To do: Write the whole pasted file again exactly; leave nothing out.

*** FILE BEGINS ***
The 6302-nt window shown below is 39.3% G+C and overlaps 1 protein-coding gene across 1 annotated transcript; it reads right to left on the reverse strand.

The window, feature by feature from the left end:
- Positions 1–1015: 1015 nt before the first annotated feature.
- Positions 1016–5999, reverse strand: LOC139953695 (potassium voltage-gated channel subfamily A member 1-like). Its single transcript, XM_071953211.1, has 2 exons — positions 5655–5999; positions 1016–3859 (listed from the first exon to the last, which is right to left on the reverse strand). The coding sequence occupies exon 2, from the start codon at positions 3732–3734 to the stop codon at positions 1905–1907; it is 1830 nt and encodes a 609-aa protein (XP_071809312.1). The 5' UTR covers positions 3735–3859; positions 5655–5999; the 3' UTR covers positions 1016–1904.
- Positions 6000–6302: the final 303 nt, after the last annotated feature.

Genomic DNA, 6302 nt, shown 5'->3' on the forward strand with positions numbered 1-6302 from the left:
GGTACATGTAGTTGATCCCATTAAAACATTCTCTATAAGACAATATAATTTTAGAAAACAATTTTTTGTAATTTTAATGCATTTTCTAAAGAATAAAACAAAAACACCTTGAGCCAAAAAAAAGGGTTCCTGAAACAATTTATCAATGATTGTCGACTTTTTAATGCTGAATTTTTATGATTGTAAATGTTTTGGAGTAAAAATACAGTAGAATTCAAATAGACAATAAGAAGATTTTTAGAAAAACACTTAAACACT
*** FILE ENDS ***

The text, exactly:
The 6302-nt window shown below is 39.3% G+C and overlaps 1 protein-coding gene across 1 annotated transcript; it reads right to left on the reverse strand.

The window, feature by feature from the left end:
- Positions 1–1015: 1015 nt before the first annotated feature.
- Positions 1016–5999, reverse strand: LOC139953695 (potassium voltage-gated channel subfamily A member 1-like). Its single transcript, XM_071953211.1, has 2 exons — positions 5655–5999; positions 1016–3859 (listed from the first exon to the last, which is right to left on the reverse strand). The coding sequence occupies exon 2, from the start codon at positions 3732–3734 to the stop codon at positions 1905–1907; it is 1830 nt and encodes a 609-aa protein (XP_071809312.1). The 5' UTR covers positions 3735–3859; positions 5655–5999; the 3' UTR covers positions 1016–1904.
- Positions 6000–6302: the final 303 nt, after the last annotated feature.

Genomic DNA, 6302 nt, shown 5'->3' on the forward strand with positions numbered 1-6302 from the left:
GGTACATGTAGTTGATCCCATTAAAACATTCTCTATAAGACAATATAATTTTAGAAAACAATTTTTTGTAATTTTAATGCATTTTCTAAAGAATAAAACAAAAACACCTTGAGCCAAAAAAAAGGGTTCCTGAAACAATTTATCAATGATTGTCGACTTTTTAATGCTGAATTTTTATGATTGTAAATGTTTTGGAGTAAAAATACAGTAGAATTCAAATAGACAATAAGAAGATTTTTAGAAAAACACTTAAACACT